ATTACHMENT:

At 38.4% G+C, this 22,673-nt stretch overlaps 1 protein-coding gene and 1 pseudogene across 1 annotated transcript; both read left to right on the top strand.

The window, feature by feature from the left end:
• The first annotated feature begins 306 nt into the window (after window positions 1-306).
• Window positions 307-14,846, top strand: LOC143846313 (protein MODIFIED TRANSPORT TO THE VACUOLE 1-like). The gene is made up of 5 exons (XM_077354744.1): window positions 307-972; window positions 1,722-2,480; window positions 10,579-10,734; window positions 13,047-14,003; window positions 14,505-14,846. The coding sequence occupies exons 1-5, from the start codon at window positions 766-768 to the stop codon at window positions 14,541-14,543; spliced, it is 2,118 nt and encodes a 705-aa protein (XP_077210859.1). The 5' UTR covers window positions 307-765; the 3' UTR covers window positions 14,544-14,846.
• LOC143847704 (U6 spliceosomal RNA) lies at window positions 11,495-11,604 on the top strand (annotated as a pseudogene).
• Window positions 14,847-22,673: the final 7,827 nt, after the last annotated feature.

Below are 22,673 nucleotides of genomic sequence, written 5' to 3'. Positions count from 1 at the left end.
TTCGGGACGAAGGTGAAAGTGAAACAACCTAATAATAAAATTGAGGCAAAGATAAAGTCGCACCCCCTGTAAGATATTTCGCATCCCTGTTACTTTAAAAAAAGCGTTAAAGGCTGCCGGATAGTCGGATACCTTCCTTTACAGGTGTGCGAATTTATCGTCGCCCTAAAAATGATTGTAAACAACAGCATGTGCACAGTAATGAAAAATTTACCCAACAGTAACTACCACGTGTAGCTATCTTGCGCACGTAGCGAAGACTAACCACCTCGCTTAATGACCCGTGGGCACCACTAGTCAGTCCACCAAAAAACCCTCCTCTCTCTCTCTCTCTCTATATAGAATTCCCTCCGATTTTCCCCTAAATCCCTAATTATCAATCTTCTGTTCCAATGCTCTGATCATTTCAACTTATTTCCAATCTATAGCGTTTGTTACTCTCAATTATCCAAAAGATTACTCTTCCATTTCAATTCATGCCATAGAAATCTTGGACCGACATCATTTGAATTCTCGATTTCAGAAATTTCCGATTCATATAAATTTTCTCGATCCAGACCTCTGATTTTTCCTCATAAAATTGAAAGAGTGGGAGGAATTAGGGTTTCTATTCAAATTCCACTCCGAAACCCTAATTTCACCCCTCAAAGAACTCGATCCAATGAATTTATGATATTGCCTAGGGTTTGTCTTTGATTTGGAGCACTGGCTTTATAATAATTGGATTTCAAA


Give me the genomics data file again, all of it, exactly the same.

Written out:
At 38.4% G+C, this 22,673-nt stretch overlaps 1 protein-coding gene and 1 pseudogene across 1 annotated transcript; both read left to right on the top strand.

The window, feature by feature from the left end:
• The first annotated feature begins 306 nt into the window (after window positions 1-306).
• Window positions 307-14,846, top strand: LOC143846313 (protein MODIFIED TRANSPORT TO THE VACUOLE 1-like). The gene is made up of 5 exons (XM_077354744.1): window positions 307-972; window positions 1,722-2,480; window positions 10,579-10,734; window positions 13,047-14,003; window positions 14,505-14,846. The coding sequence occupies exons 1-5, from the start codon at window positions 766-768 to the stop codon at window positions 14,541-14,543; spliced, it is 2,118 nt and encodes a 705-aa protein (XP_077210859.1). The 5' UTR covers window positions 307-765; the 3' UTR covers window positions 14,544-14,846.
• LOC143847704 (U6 spliceosomal RNA) lies at window positions 11,495-11,604 on the top strand (annotated as a pseudogene).
• Window positions 14,847-22,673: the final 7,827 nt, after the last annotated feature.

Below are 22,673 nucleotides of genomic sequence, written 5' to 3'. Positions count from 1 at the left end.
TTCGGGACGAAGGTGAAAGTGAAACAACCTAATAATAAAATTGAGGCAAAGATAAAGTCGCACCCCCTGTAAGATATTTCGCATCCCTGTTACTTTAAAAAAAGCGTTAAAGGCTGCCGGATAGTCGGATACCTTCCTTTACAGGTGTGCGAATTTATCGTCGCCCTAAAAATGATTGTAAACAACAGCATGTGCACAGTAATGAAAAATTTACCCAACAGTAACTACCACGTGTAGCTATCTTGCGCACGTAGCGAAGACTAACCACCTCGCTTAATGACCCGTGGGCACCACTAGTCAGTCCACCAAAAAACCCTCCTCTCTCTCTCTCTCTCTATATAGAATTCCCTCCGATTTTCCCCTAAATCCCTAATTATCAATCTTCTGTTCCAATGCTCTGATCATTTCAACTTATTTCCAATCTATAGCGTTTGTTACTCTCAATTATCCAAAAGATTACTCTTCCATTTCAATTCATGCCATAGAAATCTTGGACCGACATCATTTGAATTCTCGATTTCAGAAATTTCCGATTCATATAAATTTTCTCGATCCAGACCTCTGATTTTTCCTCATAAAATTGAAAGAGTGGGAGGAATTAGGGTTTCTATTCAAATTCCACTCCGAAACCCTAATTTCACCCCTCAAAGAACTCGATCCAATGAATTTATGATATTGCCTAGGGTTTGTCTTTGATTTGGAGCACTGGCTTTATAATAATTGGATTTCAAA